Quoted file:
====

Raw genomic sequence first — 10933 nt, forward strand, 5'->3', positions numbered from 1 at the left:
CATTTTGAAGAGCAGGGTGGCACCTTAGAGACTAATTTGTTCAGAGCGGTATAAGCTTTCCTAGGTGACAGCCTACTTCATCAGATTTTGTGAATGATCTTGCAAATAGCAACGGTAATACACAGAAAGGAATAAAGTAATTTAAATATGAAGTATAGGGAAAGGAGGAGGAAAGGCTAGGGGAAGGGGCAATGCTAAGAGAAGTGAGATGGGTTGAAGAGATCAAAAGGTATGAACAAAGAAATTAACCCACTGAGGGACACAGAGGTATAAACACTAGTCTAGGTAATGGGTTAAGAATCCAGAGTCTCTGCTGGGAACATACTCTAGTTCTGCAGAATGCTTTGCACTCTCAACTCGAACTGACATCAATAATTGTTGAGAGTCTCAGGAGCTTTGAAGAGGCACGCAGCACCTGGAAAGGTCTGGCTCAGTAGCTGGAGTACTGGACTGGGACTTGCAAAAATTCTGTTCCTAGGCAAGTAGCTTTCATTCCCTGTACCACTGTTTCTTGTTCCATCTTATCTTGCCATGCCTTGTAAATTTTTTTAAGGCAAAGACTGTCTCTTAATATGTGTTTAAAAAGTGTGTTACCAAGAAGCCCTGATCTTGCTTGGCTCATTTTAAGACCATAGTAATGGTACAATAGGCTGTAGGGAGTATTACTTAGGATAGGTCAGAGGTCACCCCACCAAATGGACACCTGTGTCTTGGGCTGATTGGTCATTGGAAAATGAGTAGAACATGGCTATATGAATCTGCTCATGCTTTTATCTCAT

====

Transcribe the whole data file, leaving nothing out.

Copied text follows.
Raw genomic sequence first — 10933 nt, forward strand, 5'->3', positions numbered from 1 at the left:
CATTTTGAAGAGCAGGGTGGCACCTTAGAGACTAATTTGTTCAGAGCGGTATAAGCTTTCCTAGGTGACAGCCTACTTCATCAGATTTTGTGAATGATCTTGCAAATAGCAACGGTAATACACAGAAAGGAATAAAGTAATTTAAATATGAAGTATAGGGAAAGGAGGAGGAAAGGCTAGGGGAAGGGGCAATGCTAAGAGAAGTGAGATGGGTTGAAGAGATCAAAAGGTATGAACAAAGAAATTAACCCACTGAGGGACACAGAGGTATAAACACTAGTCTAGGTAATGGGTTAAGAATCCAGAGTCTCTGCTGGGAACATACTCTAGTTCTGCAGAATGCTTTGCACTCTCAACTCGAACTGACATCAATAATTGTTGAGAGTCTCAGGAGCTTTGAAGAGGCACGCAGCACCTGGAAAGGTCTGGCTCAGTAGCTGGAGTACTGGACTGGGACTTGCAAAAATTCTGTTCCTAGGCAAGTAGCTTTCATTCCCTGTACCACTGTTTCTTGTTCCATCTTATCTTGCCATGCCTTGTAAATTTTTTTAAGGCAAAGACTGTCTCTTAATATGTGTTTAAAAAGTGTGTTACCAAGAAGCCCTGATCTTGCTTGGCTCATTTTAAGACCATAGTAATGGTACAATAGGCTGTAGGGAGTATTACTTAGGATAGGTCAGAGGTCACCCCACCAAATGGACACCTGTGTCTTGGGCTGATTGGTCATTGGAAAATGAGTAGAACATGGCTATATGAATCTGCTCATGCTTTTATCTCAT